The ruling of the Booker court created confusion in the justice system necessitating the U.S. Supreme Court to clarify several facts in Rita vs. United States 551 U.S. 338 (2007). In Rita vs. United States, the Supreme Court ruled that sentences that courts impose, which are within the range of the sentencing guidelines are presumed reasonable if the defendant appeals the ruling (Ducat, 2012). The court convicted Mr. Rita of perjury, obstruction of justice and making false statements, since he lied to a federal grand jury. The Supreme Court upheld the court’s ruling on the basis of reasonableness of the sentence. According to the Rita court, the sentencing statutes envisage the sentencing judge and the sentencing commission as having the same objectives, but at different scales, one in wholesale, and the other in retail. The Rita court ruled that the court of appeal should presume reasonableness of the appellate courts in the rulings of the courts. Presumption of reasonableness recognizes the real-world environment of the judge, such that when the judge’s discretionary decision correlates with the sentencing commission, then it is highly probable that the sentence is reasonable. Therefore, the Rita helped to avoid full invalidation of the sentencing guidelines, by upholding that sentences that are in accordance with the sentencing guidelines are reasonable.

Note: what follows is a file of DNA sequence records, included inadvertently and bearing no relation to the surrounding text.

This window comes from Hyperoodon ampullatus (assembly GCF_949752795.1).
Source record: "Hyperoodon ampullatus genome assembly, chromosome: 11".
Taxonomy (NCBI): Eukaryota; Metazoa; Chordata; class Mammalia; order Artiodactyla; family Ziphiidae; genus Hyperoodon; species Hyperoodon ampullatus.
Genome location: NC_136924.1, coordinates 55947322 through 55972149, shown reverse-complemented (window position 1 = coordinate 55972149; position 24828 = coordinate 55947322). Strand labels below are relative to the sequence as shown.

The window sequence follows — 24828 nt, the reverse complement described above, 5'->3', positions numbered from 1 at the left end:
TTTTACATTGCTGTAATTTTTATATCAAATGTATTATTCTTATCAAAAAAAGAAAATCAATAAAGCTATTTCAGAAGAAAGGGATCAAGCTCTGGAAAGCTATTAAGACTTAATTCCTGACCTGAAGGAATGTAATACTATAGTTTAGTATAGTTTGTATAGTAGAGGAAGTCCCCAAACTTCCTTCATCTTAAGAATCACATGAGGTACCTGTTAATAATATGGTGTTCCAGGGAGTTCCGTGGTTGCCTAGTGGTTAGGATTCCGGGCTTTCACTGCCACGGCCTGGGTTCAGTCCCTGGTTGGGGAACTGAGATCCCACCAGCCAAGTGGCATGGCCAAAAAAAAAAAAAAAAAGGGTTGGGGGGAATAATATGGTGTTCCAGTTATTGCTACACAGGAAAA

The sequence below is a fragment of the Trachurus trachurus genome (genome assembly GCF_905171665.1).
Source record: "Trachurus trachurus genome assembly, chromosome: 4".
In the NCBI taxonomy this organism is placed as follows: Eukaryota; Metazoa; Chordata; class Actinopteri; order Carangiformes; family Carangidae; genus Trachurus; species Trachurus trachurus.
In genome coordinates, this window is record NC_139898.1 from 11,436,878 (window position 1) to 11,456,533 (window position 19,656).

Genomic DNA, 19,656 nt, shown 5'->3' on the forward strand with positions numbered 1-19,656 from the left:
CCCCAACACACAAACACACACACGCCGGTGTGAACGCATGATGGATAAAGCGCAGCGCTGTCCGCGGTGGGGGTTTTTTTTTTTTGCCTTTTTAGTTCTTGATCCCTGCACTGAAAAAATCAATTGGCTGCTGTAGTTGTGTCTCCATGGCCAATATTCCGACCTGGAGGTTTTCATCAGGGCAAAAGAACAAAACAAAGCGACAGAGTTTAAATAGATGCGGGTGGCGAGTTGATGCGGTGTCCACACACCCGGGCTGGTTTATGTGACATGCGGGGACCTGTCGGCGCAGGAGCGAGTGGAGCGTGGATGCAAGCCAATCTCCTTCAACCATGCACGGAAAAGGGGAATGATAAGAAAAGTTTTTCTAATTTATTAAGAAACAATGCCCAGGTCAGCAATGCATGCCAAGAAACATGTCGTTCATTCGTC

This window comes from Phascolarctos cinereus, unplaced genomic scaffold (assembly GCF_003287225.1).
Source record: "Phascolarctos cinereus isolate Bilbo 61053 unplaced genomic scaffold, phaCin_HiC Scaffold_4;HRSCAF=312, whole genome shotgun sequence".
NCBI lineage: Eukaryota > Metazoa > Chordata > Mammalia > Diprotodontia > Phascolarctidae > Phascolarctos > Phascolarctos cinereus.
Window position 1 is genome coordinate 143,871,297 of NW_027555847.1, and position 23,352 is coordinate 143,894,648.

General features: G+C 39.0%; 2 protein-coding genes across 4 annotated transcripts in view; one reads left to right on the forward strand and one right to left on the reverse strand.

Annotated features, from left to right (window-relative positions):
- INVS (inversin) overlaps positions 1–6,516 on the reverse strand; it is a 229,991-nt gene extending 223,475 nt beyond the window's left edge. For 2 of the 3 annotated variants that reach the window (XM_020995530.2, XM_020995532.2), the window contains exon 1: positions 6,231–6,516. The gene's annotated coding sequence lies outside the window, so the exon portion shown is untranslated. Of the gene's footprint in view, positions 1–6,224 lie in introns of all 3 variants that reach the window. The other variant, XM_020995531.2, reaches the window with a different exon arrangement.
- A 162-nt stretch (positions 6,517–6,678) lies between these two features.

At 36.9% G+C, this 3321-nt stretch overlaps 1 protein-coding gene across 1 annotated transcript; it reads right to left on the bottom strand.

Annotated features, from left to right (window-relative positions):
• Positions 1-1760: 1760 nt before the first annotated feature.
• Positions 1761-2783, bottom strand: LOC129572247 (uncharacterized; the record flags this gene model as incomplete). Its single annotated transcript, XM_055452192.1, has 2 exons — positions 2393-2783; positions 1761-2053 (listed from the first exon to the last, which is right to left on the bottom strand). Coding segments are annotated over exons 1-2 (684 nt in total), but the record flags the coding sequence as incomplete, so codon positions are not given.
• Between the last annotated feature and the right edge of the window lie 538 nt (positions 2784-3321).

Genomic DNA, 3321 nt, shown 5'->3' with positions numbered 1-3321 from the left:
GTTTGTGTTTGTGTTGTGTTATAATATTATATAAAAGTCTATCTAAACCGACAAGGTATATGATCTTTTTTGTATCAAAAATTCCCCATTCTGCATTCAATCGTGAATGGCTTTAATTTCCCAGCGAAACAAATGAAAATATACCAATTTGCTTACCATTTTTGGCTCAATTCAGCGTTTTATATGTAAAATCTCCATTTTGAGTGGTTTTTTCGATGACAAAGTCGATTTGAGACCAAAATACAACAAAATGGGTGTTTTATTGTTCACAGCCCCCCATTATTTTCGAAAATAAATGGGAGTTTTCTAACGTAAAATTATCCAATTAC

The United States vs. Booker invalidated the mandatory features of the sentencing guidelines, and required trial courts to focus on a wider range of factors in sentencing defendants. In addition, the Booker court necessitated appellate courts to review the reasonableness of sentences of trial courts. Gall v. United States, 552 U.S. 38 (2007) helped to reinforce the ruling of the Booker court. In Gall v. United States, the Supreme Court upheld the decision of the trial court to sentence Brian Gall to 36 months’ probation – instead of the recommended 30 to 37 months imprisonment – after pleading guilty to conspiracy to distribute ecstasy. In the ruling, the Supreme Court reiterated that the sentencing guidelines are only advisory. Federal courts can set any reasonable sentence as long as they explain the justification of the sentences (Rodgers, 2011).
The sentencing guidelines have undergone various changes since their formulation. Nowadays it is not mandatory for judges to use sentencing guidelines in sentencing the defendants. However, the sentencing guidelines have greatly helped to reduce disparities in sentences. They ensure that courts give reasonable sentences to defendants.